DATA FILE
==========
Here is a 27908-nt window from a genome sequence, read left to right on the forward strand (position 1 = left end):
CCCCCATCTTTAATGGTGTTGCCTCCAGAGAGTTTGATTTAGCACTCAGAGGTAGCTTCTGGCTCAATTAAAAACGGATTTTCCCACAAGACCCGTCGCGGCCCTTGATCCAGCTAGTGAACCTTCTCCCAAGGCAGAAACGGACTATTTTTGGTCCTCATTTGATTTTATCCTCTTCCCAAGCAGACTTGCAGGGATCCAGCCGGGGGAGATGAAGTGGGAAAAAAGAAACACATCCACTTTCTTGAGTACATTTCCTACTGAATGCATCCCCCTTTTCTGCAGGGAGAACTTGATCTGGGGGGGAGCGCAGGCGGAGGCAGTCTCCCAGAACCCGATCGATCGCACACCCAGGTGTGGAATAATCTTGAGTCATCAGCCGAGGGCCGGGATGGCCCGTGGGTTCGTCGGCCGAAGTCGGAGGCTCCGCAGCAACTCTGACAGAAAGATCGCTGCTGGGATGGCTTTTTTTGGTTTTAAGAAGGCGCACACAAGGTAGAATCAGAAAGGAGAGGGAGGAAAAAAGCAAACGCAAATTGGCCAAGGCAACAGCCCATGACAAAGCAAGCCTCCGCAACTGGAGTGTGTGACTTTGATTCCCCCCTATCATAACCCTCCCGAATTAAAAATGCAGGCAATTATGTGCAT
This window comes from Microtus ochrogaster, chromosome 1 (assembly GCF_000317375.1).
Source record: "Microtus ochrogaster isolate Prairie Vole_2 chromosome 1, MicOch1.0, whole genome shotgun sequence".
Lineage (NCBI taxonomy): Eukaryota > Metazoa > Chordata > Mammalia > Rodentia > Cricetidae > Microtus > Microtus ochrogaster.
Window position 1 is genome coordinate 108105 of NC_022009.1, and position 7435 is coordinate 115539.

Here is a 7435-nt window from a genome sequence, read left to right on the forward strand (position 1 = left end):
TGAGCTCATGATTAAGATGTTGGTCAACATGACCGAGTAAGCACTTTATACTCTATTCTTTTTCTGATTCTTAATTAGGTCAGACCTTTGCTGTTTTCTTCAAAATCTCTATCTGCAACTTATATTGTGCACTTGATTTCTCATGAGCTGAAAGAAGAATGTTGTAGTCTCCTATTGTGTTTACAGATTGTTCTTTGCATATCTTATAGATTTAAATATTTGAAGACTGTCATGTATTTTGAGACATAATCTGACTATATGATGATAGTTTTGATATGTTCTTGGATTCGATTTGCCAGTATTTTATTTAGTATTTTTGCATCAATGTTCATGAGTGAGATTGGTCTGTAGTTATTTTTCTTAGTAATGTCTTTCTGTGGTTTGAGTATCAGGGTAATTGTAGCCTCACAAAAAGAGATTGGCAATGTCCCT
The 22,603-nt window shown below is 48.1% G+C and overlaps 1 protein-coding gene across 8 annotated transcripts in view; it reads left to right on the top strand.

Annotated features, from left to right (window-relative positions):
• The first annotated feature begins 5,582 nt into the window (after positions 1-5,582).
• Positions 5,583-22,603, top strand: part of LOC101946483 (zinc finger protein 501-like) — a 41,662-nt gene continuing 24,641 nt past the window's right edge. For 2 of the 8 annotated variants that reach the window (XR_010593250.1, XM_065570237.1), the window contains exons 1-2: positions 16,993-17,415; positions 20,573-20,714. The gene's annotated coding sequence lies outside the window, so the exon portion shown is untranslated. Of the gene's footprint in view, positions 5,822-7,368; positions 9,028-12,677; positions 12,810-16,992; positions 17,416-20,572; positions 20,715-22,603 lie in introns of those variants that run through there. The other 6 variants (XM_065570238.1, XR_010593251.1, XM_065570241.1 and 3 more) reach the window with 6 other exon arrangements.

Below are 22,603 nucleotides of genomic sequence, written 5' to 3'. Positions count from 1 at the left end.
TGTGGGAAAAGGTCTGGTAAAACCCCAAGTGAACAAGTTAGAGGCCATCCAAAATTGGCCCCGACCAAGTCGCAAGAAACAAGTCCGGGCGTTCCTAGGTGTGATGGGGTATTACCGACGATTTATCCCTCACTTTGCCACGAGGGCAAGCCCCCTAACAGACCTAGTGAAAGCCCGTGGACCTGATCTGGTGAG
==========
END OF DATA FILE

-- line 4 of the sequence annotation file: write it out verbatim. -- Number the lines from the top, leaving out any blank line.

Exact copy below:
Source record: "Microtus ochrogaster isolate Prairie Vole_2 chromosome 1, MicOch1.0, whole genome shotgun sequence".